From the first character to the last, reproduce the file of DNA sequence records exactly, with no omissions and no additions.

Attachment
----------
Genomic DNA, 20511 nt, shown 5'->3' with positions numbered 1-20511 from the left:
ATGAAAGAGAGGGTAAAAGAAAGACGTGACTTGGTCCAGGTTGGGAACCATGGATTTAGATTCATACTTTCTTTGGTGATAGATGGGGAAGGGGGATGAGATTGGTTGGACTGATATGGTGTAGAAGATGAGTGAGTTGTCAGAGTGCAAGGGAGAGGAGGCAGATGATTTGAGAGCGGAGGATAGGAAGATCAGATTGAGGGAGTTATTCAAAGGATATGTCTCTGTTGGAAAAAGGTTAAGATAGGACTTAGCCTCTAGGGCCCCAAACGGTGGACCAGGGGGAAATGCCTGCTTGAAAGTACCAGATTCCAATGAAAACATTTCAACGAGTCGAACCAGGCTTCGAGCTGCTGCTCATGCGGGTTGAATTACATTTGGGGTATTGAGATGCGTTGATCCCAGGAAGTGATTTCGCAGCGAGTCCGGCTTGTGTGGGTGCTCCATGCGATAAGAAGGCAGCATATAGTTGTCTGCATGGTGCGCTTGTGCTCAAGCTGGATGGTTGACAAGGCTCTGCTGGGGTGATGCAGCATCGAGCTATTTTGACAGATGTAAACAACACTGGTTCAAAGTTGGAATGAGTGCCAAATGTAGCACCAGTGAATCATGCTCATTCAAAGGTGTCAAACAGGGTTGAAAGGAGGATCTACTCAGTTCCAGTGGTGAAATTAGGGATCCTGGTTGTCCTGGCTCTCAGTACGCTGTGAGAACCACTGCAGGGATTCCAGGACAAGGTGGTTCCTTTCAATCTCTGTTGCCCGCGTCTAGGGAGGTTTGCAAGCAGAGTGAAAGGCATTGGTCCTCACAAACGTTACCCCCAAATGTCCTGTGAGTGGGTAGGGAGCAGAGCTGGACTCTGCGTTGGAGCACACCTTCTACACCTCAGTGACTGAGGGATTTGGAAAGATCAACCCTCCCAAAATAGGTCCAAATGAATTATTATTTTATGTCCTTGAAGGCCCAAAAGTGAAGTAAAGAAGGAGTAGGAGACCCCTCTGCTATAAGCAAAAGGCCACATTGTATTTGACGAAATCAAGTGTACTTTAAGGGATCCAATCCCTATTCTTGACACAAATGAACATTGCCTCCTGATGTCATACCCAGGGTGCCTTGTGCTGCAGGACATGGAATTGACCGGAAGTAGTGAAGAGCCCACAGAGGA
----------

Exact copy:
Genomic DNA, 20511 nt, shown 5'->3' with positions numbered 1-20511 from the left:
ATGAAAGAGAGGGTAAAAGAAAGACGTGACTTGGTCCAGGTTGGGAACCATGGATTTAGATTCATACTTTCTTTGGTGATAGATGGGGAAGGGGGATGAGATTGGTTGGACTGATATGGTGTAGAAGATGAGTGAGTTGTCAGAGTGCAAGGGAGAGGAGGCAGATGATTTGAGAGCGGAGGATAGGAAGATCAGATTGAGGGAGTTATTCAAAGGATATGTCTCTGTTGGAAAAAGGTTAAGATAGGACTTAGCCTCTAGGGCCCCAAACGGTGGACCAGGGGGAAATGCCTGCTTGAAAGTACCAGATTCCAATGAAAACATTTCAACGAGTCGAACCAGGCTTCGAGCTGCTGCTCATGCGGGTTGAATTACATTTGGGGTATTGAGATGCGTTGATCCCAGGAAGTGATTTCGCAGCGAGTCCGGCTTGTGTGGGTGCTCCATGCGATAAGAAGGCAGCATATAGTTGTCTGCATGGTGCGCTTGTGCTCAAGCTGGATGGTTGACAAGGCTCTGCTGGGGTGATGCAGCATCGAGCTATTTTGACAGATGTAAACAACACTGGTTCAAAGTTGGAATGAGTGCCAAATGTAGCACCAGTGAATCATGCTCATTCAAAGGTGTCAAACAGGGTTGAAAGGAGGATCTACTCAGTTCCAGTGGTGAAATTAGGGATCCTGGTTGTCCTGGCTCTCAGTACGCTGTGAGAACCACTGCAGGGATTCCAGGACAAGGTGGTTCCTTTCAATCTCTGTTGCCCGCGTCTAGGGAGGTTTGCAAGCAGAGTGAAAGGCATTGGTCCTCACAAACGTTACCCCCAAATGTCCTGTGAGTGGGTAGGGAGCAGAGCTGGACTCTGCGTTGGAGCACACCTTCTACACCTCAGTGACTGAGGGATTTGGAAAGATCAACCCTCCCAAAATAGGTCCAAATGAATTATTATTTTATGTCCTTGAAGGCCCAAAAGTGAAGTAAAGAAGGAGTAGGAGACCCCTCTGCTATAAGCAAAAGGCCACATTGTATTTGACGAAATCAAGTGTACTTTAAGGGATCCAATCCCTATTCTTGACACAAATGAACATTGCCTCCTGATGTCATACCCAGGGTGCCTTGTGCTGCAGGACATGGAATTGACCGGAAGTAGTGAAGAGCCCACAGAGGA